Sometimes crisis alone, without any preparatory training, is sufficient to make a man forget to be his customary self and become, for the time being, something quite different. Thus the most unlikely people will, under the influence of disaster, temporarily turn into heroes, martyrs, selfless labourers for the good of their fellows. Very often, too, the proximity of death produces similar results. For example, Samuel Johnson behaved in one way during almost the whole of his life and in quite another way during his last illness. The fascinatingly complex personality, in which six generations of Boswellians have taken so much delight the learned boor and glutton, the kind-hearted bully, the superstitious intellectual, the convinced Christian who was a fetishist, the courageous man who was terrified of death became, while he was actually dying, simple, single, serene and God-centred.
Paradoxical as it may seem, it is, for very many persons, much easier to behave selflessly in time of crisis than it is when life is taking its normal course in undisturbed tranquillity. When the going is easy, there is nothing to make us forget our precious selfness, nothing (except our own will to mortification and the knowledge of God) to distract our minds from the distractions with which we have chosen to be identified; we are at perfect liberty to wallow in our personality to our heart’s content. And how we wallow ! It is for this reason that all the masters of the spiritual life insist so strongly upon the importance of little things.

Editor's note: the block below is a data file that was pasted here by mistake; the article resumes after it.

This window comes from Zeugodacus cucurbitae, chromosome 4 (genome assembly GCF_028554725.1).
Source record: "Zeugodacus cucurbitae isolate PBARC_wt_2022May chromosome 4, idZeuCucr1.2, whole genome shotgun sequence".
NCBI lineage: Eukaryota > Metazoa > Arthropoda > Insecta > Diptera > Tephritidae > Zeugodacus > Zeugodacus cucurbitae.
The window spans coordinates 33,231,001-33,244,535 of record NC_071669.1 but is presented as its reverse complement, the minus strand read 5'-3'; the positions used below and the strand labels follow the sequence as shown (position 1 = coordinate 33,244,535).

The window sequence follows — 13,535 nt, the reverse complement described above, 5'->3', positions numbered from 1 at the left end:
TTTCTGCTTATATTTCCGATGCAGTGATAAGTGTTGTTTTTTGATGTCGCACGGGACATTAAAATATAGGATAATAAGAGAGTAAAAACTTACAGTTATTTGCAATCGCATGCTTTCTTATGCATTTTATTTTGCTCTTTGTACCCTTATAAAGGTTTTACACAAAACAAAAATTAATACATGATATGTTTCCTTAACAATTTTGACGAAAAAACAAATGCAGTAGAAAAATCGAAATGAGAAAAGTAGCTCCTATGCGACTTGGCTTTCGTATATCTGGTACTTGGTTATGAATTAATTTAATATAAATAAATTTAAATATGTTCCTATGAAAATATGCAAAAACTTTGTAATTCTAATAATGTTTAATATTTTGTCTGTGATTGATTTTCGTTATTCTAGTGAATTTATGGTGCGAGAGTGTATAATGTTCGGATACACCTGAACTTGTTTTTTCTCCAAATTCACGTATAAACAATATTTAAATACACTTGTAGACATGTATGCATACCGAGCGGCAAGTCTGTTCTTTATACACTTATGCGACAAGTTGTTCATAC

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The saint is one who knows that every moment of our human life is a moment of crisis; for at every moment we are called upon to make an all-important decision to choose between the way that leads to death and spiritual darkness and the way that leads towards light and life ; between interests exclusively temporal and the eternal order; between our personal will, or the will of some projection of our personality, and the will of God. In order to fit himself to deal with the emergencies of his way of life, the saint undertakes appropriate training of mind and body, just as the soldier does. But whereas the objectives of military training are limited and very simple, namely, to make men courageous, cool-headed and co-operatively efficient in the business of killing other men, with whom, personally, they have no quarrel, the objectives of spiritual training are much less narrowly specialized. Here the aim is primarily to bring human beings to a state in which, because there are no longer any God-eclipsing obstacles between themselves and Reality, they are able to be aware continuously of the divine Ground of their own and all other beings ; secondarily, as a means to this end, to meet all, even the most trivial circumstances of daily living, without malice, greed, self-assertion or voluntary ignorance, but consistently with love and understanding. Because its objectives are not limited, because, for the lover of God, every moment is a moment of crisis, spiritual training is incomparably more difficult and searching than military training. There are many good soldiers, few saints.
“…Artists use lies to tell the truth, while politicians use them to cover the truth up.”
– V for Vendetta